How can a historical Total War compete with dinosaurs besieging a fortress filled with wraiths and shambling corpses? Ever since the launch of Total War: Warhammer, but even more since the arrival of Warhammer 2, I’ve been wondering if Creative Assembly has backed itself into a corner. Total War’s historical games will undoubtedly continue to appeal to those craving a more grounded strategy romp, but so many of the series’ most significant improvements are inextricably linked to a fantasy premise. So where does that leave Total War: Rome 2 – Empire Divided?
Rome 2 is probably not the best showcase of the future of Total War’s historical games. It’s four years old, not even the latest historical entry, and in terms of both the presentation and the real-time battles, it’s a step backwards from Warhammer 2. It was the most popular Total War game before Creative Assembly started dabbling in fantasy, however, so the audience is quite a bit larger than, say, Attila’s, which I suspect explains why it’s seeing this resurrection.
Empire Divided’s campaign takes place during the Crisis of the Third Century, which saw the Roman Empire almost destroyed by wars, plague and its separation into competing Roman states. It’s pretty fertile ground for a Total War game. The scope is considerably larger than previous expansions, with ten factions – including the three Roman states – and a whole host of mechanics that aren’t strictly new for the series, though they are for Rome.
Half of Empire Divided’s factions are ‘heroic’, getting their own unique victory conditions, bespoke event chains and special leaders who can’t die in battle. A bit of added flavour, a dash of roleplaying, faction-specific objectives – it all sounds a lot like Warhammer, at least on paper. And there are no better Total War games from which to take inspiration for faction design.
In my first attempt to become Rome’s new boss, I played as the Gothi, the only heroic barbarian faction. They’re led by Cannabaudes, a veteran of countless battles and campaigns. His story is simply told via a series of narrative windows where he spends his time regaling his warriors with tales of his old adventures. Each of these vignettes allows you to pick how he tells the stories. Did he get his wolf pelt cloak by hunting the beast on his lonesome? Was boozing his one true love? Each choice gives leaders new bonuses, though it’s not remotely clear what they are when you select them. And then, abruptly, the story ends. It’s a far cry from the scripted battles, hunts for artefacts and quest chains that I’ve gotten used to during my battles across The Old World over the last couple of Total War games.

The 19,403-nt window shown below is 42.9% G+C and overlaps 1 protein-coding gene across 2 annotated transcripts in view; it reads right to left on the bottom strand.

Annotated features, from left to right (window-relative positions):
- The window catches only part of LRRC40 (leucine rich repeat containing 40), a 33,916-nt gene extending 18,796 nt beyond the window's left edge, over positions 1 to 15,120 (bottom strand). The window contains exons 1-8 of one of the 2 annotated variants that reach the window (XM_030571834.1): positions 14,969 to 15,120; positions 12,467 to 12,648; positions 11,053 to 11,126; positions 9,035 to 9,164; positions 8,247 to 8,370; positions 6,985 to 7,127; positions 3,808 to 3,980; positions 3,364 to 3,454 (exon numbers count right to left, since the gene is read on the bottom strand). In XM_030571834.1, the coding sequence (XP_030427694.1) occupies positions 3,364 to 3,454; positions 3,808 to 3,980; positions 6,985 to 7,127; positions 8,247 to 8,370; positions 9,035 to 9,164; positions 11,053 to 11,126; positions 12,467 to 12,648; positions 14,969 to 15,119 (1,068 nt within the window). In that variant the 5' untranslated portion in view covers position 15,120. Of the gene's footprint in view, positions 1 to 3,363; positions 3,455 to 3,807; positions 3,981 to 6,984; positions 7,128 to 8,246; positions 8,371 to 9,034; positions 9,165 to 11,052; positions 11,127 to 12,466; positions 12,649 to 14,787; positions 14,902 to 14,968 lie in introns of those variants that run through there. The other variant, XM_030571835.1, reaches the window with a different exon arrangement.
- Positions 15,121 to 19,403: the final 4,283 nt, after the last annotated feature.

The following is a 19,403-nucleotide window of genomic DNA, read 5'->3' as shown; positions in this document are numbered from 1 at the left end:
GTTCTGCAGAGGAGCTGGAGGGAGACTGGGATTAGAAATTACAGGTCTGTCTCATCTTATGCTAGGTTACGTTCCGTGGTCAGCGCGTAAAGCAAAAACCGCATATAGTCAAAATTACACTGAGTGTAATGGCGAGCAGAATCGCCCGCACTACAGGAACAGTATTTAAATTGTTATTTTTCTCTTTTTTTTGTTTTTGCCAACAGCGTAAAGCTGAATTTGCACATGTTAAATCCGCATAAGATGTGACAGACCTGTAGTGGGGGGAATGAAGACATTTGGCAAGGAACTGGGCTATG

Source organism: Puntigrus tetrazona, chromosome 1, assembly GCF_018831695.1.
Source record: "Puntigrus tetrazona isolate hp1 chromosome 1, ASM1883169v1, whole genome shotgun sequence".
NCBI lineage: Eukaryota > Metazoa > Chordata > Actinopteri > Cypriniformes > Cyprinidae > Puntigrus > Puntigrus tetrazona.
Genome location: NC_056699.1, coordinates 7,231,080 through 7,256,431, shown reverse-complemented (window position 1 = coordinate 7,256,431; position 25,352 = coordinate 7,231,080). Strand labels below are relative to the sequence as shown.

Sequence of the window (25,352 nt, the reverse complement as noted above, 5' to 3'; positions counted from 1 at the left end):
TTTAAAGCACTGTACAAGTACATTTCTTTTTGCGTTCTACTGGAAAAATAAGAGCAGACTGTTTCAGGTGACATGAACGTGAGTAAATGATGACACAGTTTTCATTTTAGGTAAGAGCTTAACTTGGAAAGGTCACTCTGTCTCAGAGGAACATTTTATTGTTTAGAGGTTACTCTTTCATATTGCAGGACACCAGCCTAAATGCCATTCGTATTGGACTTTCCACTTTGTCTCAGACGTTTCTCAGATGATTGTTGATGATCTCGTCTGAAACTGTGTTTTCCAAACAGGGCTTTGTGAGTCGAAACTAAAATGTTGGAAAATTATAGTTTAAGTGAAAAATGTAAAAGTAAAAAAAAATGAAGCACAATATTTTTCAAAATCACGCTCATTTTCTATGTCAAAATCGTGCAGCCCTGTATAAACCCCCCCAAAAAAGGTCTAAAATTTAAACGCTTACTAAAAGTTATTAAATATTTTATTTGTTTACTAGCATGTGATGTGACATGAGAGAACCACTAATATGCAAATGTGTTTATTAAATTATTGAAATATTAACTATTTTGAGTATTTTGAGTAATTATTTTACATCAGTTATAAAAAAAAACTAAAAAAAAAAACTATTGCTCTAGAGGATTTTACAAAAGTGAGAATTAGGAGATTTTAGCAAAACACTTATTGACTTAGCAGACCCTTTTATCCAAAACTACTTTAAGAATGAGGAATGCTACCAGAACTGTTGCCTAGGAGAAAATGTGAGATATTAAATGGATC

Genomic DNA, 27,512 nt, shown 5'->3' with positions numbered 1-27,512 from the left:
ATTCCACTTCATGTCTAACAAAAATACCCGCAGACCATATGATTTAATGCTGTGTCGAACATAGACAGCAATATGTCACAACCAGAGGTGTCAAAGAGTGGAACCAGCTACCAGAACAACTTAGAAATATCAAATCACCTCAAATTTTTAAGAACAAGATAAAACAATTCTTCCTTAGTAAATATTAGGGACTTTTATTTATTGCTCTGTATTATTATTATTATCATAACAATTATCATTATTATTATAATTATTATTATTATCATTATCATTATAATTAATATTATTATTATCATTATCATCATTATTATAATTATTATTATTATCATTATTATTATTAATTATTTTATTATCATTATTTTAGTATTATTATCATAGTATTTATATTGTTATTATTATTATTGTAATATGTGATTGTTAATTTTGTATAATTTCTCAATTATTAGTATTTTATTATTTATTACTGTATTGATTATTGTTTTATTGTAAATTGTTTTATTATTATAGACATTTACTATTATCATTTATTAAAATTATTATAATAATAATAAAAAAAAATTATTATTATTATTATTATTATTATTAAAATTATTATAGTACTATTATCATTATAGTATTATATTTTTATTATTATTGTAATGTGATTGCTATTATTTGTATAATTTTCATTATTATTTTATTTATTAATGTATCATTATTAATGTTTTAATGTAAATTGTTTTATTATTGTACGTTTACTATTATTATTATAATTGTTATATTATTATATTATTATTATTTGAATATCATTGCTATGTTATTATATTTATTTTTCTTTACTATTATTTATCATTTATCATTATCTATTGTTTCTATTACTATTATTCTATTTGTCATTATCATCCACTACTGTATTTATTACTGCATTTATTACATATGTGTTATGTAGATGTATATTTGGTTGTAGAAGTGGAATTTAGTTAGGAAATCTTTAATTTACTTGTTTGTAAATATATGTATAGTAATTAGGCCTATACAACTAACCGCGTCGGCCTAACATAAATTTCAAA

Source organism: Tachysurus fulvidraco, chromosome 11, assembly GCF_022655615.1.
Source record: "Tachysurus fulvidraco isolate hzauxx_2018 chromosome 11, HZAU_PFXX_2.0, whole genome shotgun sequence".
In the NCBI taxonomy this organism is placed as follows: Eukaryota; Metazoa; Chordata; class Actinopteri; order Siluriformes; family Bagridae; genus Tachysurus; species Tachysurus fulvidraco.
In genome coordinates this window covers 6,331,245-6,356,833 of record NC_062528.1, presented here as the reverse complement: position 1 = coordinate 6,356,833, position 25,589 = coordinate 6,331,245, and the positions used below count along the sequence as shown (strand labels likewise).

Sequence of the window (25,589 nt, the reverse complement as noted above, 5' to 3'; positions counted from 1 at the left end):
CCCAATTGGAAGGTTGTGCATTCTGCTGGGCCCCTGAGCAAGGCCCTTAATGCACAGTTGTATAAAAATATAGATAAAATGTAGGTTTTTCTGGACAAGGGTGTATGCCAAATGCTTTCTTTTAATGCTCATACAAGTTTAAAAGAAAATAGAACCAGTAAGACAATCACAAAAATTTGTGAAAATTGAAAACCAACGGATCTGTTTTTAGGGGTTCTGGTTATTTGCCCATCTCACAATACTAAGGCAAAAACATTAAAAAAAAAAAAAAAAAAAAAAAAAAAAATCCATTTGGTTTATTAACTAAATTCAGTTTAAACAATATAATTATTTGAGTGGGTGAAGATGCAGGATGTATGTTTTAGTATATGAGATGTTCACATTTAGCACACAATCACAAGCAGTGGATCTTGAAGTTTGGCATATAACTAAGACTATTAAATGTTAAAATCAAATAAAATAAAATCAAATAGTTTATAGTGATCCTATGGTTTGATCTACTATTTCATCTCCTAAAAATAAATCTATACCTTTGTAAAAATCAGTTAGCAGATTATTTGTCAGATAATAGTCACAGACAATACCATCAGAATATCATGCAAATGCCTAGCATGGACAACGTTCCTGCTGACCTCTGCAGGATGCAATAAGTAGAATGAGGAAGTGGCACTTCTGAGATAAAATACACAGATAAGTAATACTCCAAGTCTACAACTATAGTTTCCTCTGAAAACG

Like the rest of the heroic factions, the Gothi get some unique objectives, though they’re lamentably just a string of targets – conquer this province, occupy or sack that city – with some flavour text and very few deviations. They do, however, give Empire Divided considerably more direction than plain Rome 2. It’s still a sandbox, but it’s not quite as messy. Through the wars and invasions that they inspire, the objectives are considerably better at spinning a yarn than the narrative events, too. I couldn’t tell you a single thing about Cannabaude’s campfire stories, but I can keenly recall my relentless conquest of Greece, and how I held off the Sassanids, Armenians and Parthians with only a stack of brave Germanic warriors and the stalwart walls of Nicomedia.